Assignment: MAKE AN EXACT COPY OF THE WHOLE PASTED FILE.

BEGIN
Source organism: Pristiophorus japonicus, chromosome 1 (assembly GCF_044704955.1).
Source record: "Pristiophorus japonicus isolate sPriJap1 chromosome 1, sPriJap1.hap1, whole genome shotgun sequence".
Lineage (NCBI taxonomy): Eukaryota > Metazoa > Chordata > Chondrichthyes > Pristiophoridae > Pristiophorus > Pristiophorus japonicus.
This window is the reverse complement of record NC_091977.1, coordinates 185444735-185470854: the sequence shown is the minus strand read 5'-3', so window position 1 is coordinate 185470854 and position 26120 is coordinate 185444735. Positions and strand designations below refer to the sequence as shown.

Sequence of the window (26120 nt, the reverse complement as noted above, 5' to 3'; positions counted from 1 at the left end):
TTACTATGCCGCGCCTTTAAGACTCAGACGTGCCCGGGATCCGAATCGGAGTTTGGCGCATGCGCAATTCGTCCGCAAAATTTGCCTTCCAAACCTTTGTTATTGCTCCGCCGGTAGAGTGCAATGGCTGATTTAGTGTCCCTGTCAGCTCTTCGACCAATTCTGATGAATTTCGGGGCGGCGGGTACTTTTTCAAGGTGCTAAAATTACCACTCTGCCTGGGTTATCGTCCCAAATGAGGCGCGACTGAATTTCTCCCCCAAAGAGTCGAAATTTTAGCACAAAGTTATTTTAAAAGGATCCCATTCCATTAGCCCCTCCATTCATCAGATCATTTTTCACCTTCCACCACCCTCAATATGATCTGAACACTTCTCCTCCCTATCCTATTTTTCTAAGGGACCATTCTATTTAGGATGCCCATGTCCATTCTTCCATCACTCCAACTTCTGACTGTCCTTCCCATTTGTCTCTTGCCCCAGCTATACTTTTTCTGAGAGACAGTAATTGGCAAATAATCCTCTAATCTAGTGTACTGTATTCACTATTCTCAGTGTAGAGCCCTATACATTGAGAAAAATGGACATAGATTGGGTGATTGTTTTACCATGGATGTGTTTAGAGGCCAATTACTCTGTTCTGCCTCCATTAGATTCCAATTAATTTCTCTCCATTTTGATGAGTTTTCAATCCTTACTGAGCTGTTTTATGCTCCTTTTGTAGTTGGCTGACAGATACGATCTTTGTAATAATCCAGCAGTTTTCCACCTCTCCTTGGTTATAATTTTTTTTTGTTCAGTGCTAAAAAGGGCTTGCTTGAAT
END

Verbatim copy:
Source organism: Pristiophorus japonicus, chromosome 1 (assembly GCF_044704955.1).
Source record: "Pristiophorus japonicus isolate sPriJap1 chromosome 1, sPriJap1.hap1, whole genome shotgun sequence".
Lineage (NCBI taxonomy): Eukaryota > Metazoa > Chordata > Chondrichthyes > Pristiophoridae > Pristiophorus > Pristiophorus japonicus.
This window is the reverse complement of record NC_091977.1, coordinates 185444735-185470854: the sequence shown is the minus strand read 5'-3', so window position 1 is coordinate 185470854 and position 26120 is coordinate 185444735. Positions and strand designations below refer to the sequence as shown.

Sequence of the window (26120 nt, the reverse complement as noted above, 5' to 3'; positions counted from 1 at the left end):
TTACTATGCCGCGCCTTTAAGACTCAGACGTGCCCGGGATCCGAATCGGAGTTTGGCGCATGCGCAATTCGTCCGCAAAATTTGCCTTCCAAACCTTTGTTATTGCTCCGCCGGTAGAGTGCAATGGCTGATTTAGTGTCCCTGTCAGCTCTTCGACCAATTCTGATGAATTTCGGGGCGGCGGGTACTTTTTCAAGGTGCTAAAATTACCACTCTGCCTGGGTTATCGTCCCAAATGAGGCGCGACTGAATTTCTCCCCCAAAGAGTCGAAATTTTAGCACAAAGTTATTTTAAAAGGATCCCATTCCATTAGCCCCTCCATTCATCAGATCATTTTTCACCTTCCACCACCCTCAATATGATCTGAACACTTCTCCTCCCTATCCTATTTTTCTAAGGGACCATTCTATTTAGGATGCCCATGTCCATTCTTCCATCACTCCAACTTCTGACTGTCCTTCCCATTTGTCTCTTGCCCCAGCTATACTTTTTCTGAGAGACAGTAATTGGCAAATAATCCTCTAATCTAGTGTACTGTATTCACTATTCTCAGTGTAGAGCCCTATACATTGAGAAAAATGGACATAGATTGGGTGATTGTTTTACCATGGATGTGTTTAGAGGCCAATTACTCTGTTCTGCCTCCATTAGATTCCAATTAATTTCTCTCCATTTTGATGAGTTTTCAATCCTTACTGAGCTGTTTTATGCTCCTTTTGTAGTTGGCTGACAGATACGATCTTTGTAATAATCCAGCAGTTTTCCACCTCTCCTTGGTTATAATTTTTTTTTGTTCAGTGCTAAAAAGGGCTTGCTTGAAT